We Tested SoundHound’s New Smartphone Assistant ‘Hound’ And Were Surprised
The app best known for ID-ing songs is taking on Google Now
It’s not just big tech brands like Apple’s Siri, Microsoft’s Cortana, and Google Now that are battling to become the preferred digital assistant on your smartphone. Now Soundhound, a popular app for identifying songs, has launched its own personal assistant for Android, the aptly (if uninspiredly) named “Hound.”
I put Hound through its paces on an LG G Flex2, and found that while it excelled at some complex tasks, it failed some very simple tests.
Like Siri and Google Now, Hound works by using a smartphone’s receiver to listen to your voice and then analyzes it with software to try and understand what you’re saying. To get a baseline, I asked the simple question, “Where am I?”
Hound answered quickly with aplomb, telling me it found my exact location in a high, monotone reminiscent of a female version of Microsoft’s forgotten Sam voice (Microsoft Samantha?), while showing a street address and pin on a map.
The next question tested basic searching skills—something you could already do with any app like Siri or Google Now, “Who is George Washington?”
Hound pulled up Wikipedia and related articles, but more impressively, it read the first paragraph from Washington’s Wikipedia page. It’s a nice touch, but for those who don’t appreciate the extra chatter, the feature can be thankfully turned off by disabling sound in the settings menu.
Apple’s Siri can do the same thing, but asks if you want the text read to you.
Now we get to the meat of Hound—complex searches based on user-set factors. This took a couple of tries to get right. When I originally asked “Where can I eat lunch near me?” the app suggested a location 1.02 miles away—a far cry for a NYC lunch hour walk. But my second question, “Where’s the closest place to eat lunch?” sorted restaurants by distance.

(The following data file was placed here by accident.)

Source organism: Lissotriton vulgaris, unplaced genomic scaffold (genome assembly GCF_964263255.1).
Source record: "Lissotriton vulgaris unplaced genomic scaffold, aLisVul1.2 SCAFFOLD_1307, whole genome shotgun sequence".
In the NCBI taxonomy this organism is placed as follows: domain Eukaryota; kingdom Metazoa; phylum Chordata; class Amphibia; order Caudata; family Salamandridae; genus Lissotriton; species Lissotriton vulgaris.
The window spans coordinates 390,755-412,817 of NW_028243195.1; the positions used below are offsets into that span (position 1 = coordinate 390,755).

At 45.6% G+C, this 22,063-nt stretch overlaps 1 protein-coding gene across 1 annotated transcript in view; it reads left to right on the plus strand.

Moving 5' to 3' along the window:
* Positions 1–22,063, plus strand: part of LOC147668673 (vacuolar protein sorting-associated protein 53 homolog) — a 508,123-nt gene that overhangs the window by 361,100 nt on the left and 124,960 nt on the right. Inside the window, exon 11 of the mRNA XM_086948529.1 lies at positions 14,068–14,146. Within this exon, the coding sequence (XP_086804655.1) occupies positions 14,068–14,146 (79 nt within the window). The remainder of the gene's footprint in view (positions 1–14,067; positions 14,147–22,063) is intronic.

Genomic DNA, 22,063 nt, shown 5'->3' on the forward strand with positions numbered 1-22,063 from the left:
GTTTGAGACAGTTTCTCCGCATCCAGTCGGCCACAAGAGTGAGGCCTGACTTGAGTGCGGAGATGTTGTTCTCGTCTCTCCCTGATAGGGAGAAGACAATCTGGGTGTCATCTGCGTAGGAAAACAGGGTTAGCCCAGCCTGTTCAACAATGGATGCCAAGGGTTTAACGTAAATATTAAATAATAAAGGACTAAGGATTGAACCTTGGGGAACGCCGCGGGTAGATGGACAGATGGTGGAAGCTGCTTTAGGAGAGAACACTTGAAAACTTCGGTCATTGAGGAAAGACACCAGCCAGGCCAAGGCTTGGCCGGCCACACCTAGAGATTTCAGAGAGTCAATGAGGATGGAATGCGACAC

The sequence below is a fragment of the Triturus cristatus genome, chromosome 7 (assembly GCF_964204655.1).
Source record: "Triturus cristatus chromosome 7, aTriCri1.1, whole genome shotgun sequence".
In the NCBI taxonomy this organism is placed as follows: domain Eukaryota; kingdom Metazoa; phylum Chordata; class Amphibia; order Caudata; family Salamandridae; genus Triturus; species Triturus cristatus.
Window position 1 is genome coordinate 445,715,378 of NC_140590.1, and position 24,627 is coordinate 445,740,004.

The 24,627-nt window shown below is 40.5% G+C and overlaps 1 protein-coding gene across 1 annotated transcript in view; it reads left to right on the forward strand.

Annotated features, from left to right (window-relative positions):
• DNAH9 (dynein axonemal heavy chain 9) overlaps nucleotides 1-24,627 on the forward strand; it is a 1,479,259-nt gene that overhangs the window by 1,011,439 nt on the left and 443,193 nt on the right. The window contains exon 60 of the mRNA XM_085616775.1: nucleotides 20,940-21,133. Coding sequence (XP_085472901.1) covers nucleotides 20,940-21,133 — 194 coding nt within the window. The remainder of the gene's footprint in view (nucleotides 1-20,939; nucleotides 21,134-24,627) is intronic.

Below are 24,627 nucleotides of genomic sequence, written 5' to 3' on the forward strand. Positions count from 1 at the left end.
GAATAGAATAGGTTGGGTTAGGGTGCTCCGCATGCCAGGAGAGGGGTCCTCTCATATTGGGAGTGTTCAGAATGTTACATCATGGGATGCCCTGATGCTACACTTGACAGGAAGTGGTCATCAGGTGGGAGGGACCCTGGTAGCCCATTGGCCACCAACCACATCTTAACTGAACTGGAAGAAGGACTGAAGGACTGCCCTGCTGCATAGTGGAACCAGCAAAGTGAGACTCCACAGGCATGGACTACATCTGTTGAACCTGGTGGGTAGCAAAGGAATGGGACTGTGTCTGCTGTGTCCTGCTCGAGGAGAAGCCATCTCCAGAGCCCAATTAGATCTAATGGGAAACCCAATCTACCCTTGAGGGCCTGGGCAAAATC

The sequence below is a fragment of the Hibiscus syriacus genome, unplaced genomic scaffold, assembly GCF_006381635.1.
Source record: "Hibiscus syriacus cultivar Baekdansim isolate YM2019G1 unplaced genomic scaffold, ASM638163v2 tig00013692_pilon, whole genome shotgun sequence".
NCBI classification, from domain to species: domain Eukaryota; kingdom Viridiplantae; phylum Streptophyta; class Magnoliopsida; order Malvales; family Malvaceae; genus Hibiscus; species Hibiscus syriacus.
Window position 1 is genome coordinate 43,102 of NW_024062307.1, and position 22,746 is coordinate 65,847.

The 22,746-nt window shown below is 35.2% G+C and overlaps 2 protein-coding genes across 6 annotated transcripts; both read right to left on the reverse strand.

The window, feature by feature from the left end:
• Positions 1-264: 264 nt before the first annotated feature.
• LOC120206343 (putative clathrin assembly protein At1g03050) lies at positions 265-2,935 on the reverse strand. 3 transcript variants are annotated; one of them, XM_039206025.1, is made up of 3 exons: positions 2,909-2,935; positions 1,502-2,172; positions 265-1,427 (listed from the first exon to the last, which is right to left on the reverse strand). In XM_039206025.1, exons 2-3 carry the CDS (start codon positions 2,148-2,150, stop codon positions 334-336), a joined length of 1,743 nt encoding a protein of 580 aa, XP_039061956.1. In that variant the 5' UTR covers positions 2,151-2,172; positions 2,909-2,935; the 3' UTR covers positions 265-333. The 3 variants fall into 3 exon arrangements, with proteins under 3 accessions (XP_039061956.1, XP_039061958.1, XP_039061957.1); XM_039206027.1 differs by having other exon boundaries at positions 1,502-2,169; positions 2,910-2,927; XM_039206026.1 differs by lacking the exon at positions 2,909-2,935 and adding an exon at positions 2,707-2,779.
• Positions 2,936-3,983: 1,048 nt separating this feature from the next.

After finding the closest places, I asked “What’s the cheapest, closest option for lunch?” and Hound ranked restaurants by lowest price based on Yelp listings, then sorted for distance and if they actually offered lunch menus.
When I asked Siri, she responded with Tina’s Cuban Cuisine, a lunch spot about a block and a half away. However, Hound found more than 10 options which were closer. Even as a native Apple user, I actually felt more at home in Hound’s interface, and got more robust results.
If you’re trying to live the high life, Hound can also sort by the highest price. I asked “Show me the most expensive hotel in New York City,” which returned The Mark (going for 2495 per night), along with the nine runner-ups.
Hound also integrated emailing capabilities, like you can already do with Siri and Google Now. You dictate who you want to send an email, and Hound allows you to dictate the message. From there, you have to continue in your chosen email application, but can ostensibly create most of the message within Hound. Google Now couldn’t recognize my last name.
The most troublesome aspect of the app came up when I tried setting basic meetings and messages. Before this, Hound took on complex tasks with relative ease. It understood my weird last name. It now understands how cheap I am. But when I tried to create a meeting with my co-worker Rebecca for 5:30, Hound gave me an event at 5:31 with the title “baca.” When I asked again, it made an event the current time with the text “five thirty meeting with rebecca.”
Hound’s menu touts its ability to translate spoken language in-app via Google Translate. But when I asked how to say “hello” in Mandarin (as the menu option suggests), it gave the “Chinese Simplified” characters, instead of a pronunciation. It didn’t even give a Pinyin readout, the standard way to transcribe Mandarin characters into the phonetic alphabet.
There are some other simple, yet intuitive things that the app does really well. Splitting a bill, for instance. While I wasn’t in a noisy restaurant to test it, I asked Hound to split a $99 check four ways. It split the check evenly, and even spit out some tax options. (However, the tax wasn’t individualized.)
Hound is also really good at telling you what it’s able to do. The home screen is a clear (and long) list of functions, which is appreciated. I could even pull up an image search for puppies, which was a personal favorite.
At the end of the day, Hound is a fully-functional personal assistant app that’s just as buggy as every other app like it. As with many of these apps, there’s a slight learning curve, but once I got the hang of what Hound wanted after a few initial tries, it was simple and easy to operate. Hound is impressive in its breadth, and is functional enough to be the stock voice command app in any operating system. Hound is restricted to devices running Android 4.0.3 and up for now, but Soundhound says an iOS version will be available “soon.”